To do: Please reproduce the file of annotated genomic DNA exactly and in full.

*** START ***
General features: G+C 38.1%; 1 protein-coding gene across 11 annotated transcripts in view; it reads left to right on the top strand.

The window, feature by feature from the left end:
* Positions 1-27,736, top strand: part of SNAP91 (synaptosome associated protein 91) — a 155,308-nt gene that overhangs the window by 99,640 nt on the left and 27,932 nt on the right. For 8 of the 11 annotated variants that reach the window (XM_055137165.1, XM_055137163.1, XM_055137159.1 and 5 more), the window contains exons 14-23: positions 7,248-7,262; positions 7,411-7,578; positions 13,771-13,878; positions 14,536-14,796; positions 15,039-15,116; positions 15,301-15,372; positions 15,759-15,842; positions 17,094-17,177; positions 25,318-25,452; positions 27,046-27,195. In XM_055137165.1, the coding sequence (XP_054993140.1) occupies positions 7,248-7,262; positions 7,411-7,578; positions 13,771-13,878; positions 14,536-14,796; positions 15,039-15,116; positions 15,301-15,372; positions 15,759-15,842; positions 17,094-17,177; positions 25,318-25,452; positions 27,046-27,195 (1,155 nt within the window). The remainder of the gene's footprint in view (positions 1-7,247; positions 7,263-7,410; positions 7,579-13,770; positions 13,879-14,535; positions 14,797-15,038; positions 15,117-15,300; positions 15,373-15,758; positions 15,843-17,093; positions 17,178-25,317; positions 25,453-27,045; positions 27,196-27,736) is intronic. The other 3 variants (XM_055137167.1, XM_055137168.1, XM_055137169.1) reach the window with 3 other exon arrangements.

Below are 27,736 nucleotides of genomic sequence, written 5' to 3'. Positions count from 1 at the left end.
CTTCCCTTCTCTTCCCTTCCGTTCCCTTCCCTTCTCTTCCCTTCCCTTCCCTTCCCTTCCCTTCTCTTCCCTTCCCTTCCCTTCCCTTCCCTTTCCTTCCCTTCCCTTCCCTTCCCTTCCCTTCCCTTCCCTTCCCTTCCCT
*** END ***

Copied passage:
General features: G+C 38.1%; 1 protein-coding gene across 11 annotated transcripts in view; it reads left to right on the top strand.

The window, feature by feature from the left end:
* Positions 1-27,736, top strand: part of SNAP91 (synaptosome associated protein 91) — a 155,308-nt gene that overhangs the window by 99,640 nt on the left and 27,932 nt on the right. For 8 of the 11 annotated variants that reach the window (XM_055137165.1, XM_055137163.1, XM_055137159.1 and 5 more), the window contains exons 14-23: positions 7,248-7,262; positions 7,411-7,578; positions 13,771-13,878; positions 14,536-14,796; positions 15,039-15,116; positions 15,301-15,372; positions 15,759-15,842; positions 17,094-17,177; positions 25,318-25,452; positions 27,046-27,195. In XM_055137165.1, the coding sequence (XP_054993140.1) occupies positions 7,248-7,262; positions 7,411-7,578; positions 13,771-13,878; positions 14,536-14,796; positions 15,039-15,116; positions 15,301-15,372; positions 15,759-15,842; positions 17,094-17,177; positions 25,318-25,452; positions 27,046-27,195 (1,155 nt within the window). The remainder of the gene's footprint in view (positions 1-7,247; positions 7,263-7,410; positions 7,579-13,770; positions 13,879-14,535; positions 14,797-15,038; positions 15,117-15,300; positions 15,373-15,758; positions 15,843-17,093; positions 17,178-25,317; positions 25,453-27,045; positions 27,196-27,736) is intronic. The other 3 variants (XM_055137167.1, XM_055137168.1, XM_055137169.1) reach the window with 3 other exon arrangements.

Below are 27,736 nucleotides of genomic sequence, written 5' to 3'. Positions count from 1 at the left end.
CTTCCCTTCTCTTCCCTTCCGTTCCCTTCCCTTCTCTTCCCTTCCCTTCCCTTCCCTTCCCTTCTCTTCCCTTCCCTTCCCTTCCCTTCCCTTTCCTTCCCTTCCCTTCCCTTCCCTTCCCTTCCCTTCCCTTCCCTTCCCT